2/8/05 Eyes Down on Flip Turn
Text and Photo/Video by Glenn Mills
Demonstrated by Scott Tucker
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If you want a GREAT flip turn, you need to pay attention not just to the FLIP
but also to how you SET UP for the flip. In other words, how you APPROACH the
wall is just as important as how you do your somersault. Many swimmers like to
add extra steps and motions to the approach. Some of them hunch up their
shoulders, thinking that rising UP will help them drive their bodies DOWN into
the turn. Others do a double take, glancing up to make sure the wall is still
there. Both of these motions, as small as they may seem, cause the body to
rise…and the hips to fall. They interrupt your momentum, and send it in the
Swimmers understand the importance of head position when they streamline on the
pushoff, but sometimes forget how key it is to maintain that position for the
rest of the race. By learning how to use the lines on the bottom of the pool,
rather than looking at the cross at the end, you’ll end up with a faster,
tighter turn. You’ll carry all of your momentum into the wall, and will have
more momentum for the pushoff. Increased wall speed will help you start
swimming with more speed – always a good thing to do in a race!
In the video, you’ll notice how Scott Tucker, two-time Olympian and Gold
Medalist on the 400 Free Relay in 1996, keeps his eyes down, and looks at the
bottom as he ap-proaches the wall. He’s practiced this so much that he needs
very few visual cues to let him know where the wall is. In the video, he’s
turning on a bulkhead, so he has no vis-ual cue for where the wall meets the
Step #1. Keeping your eyes down when you turn
starts with learning to keep your eyes down when you FINISH. Start by simply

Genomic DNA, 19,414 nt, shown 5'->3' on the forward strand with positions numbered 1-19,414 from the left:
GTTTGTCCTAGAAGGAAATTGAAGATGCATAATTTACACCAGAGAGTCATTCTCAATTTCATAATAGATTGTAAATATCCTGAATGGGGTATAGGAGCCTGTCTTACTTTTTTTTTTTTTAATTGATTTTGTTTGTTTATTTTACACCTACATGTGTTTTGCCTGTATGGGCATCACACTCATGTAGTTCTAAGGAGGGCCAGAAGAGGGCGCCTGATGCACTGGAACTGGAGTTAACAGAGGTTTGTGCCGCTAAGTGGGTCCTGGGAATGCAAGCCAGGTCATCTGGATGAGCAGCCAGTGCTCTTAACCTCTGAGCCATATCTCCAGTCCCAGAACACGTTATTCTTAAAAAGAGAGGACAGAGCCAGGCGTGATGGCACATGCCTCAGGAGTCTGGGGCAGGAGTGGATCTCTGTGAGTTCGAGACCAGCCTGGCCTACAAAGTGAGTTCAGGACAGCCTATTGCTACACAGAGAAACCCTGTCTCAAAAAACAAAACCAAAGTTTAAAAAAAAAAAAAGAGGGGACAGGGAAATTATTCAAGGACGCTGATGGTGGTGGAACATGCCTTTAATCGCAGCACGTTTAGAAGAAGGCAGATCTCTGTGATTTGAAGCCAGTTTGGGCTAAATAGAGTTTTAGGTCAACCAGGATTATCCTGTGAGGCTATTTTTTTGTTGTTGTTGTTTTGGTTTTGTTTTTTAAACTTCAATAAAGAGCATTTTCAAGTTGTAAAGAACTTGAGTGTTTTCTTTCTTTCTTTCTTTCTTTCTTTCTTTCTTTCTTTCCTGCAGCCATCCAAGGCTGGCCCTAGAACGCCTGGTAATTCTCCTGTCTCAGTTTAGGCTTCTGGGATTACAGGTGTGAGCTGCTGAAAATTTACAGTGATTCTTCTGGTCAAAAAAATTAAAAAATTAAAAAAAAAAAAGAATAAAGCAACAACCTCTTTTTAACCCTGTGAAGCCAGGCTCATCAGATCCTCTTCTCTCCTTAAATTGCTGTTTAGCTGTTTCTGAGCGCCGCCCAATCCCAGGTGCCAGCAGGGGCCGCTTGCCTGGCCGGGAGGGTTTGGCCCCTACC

practicing finishes without looking at the wall. Get your bearings by looking
for the cross -- or “T” -- on the bottom of the pool, and learn how far it is
from the T to the wall. If you need to look at something, look at the spot
where the wall meets the floor of the pool, but fight the instinct to look
directly at the wall in front of you.
Step #2. After you feel comfortable that you
know when you’re going to hit the wall with your hand, move on to your flip
turn. Again, start slowly if you’ve never done this, and keep your heels close
to your bottom. Stay in a very tight tuck, which will help you to spin faster.
As in Step #1, fight the instinct to look forward. Keep your head in the same
position it’s in when you swim. When it’s time to turn, don’t lift up with your
shoul-ders, neck, or head. Instead, let your head FOLLOW your hand on your last
stroke in, down, and around.
This kind of fluency and continuous forward motion comes with MUCH practice,
but will allow you to not only win on the walls, but also to improve your time.
Remember, don’t add steps or extra motions to your turn, and keep your head in
the position you know is best for swimming fast...even on the walls.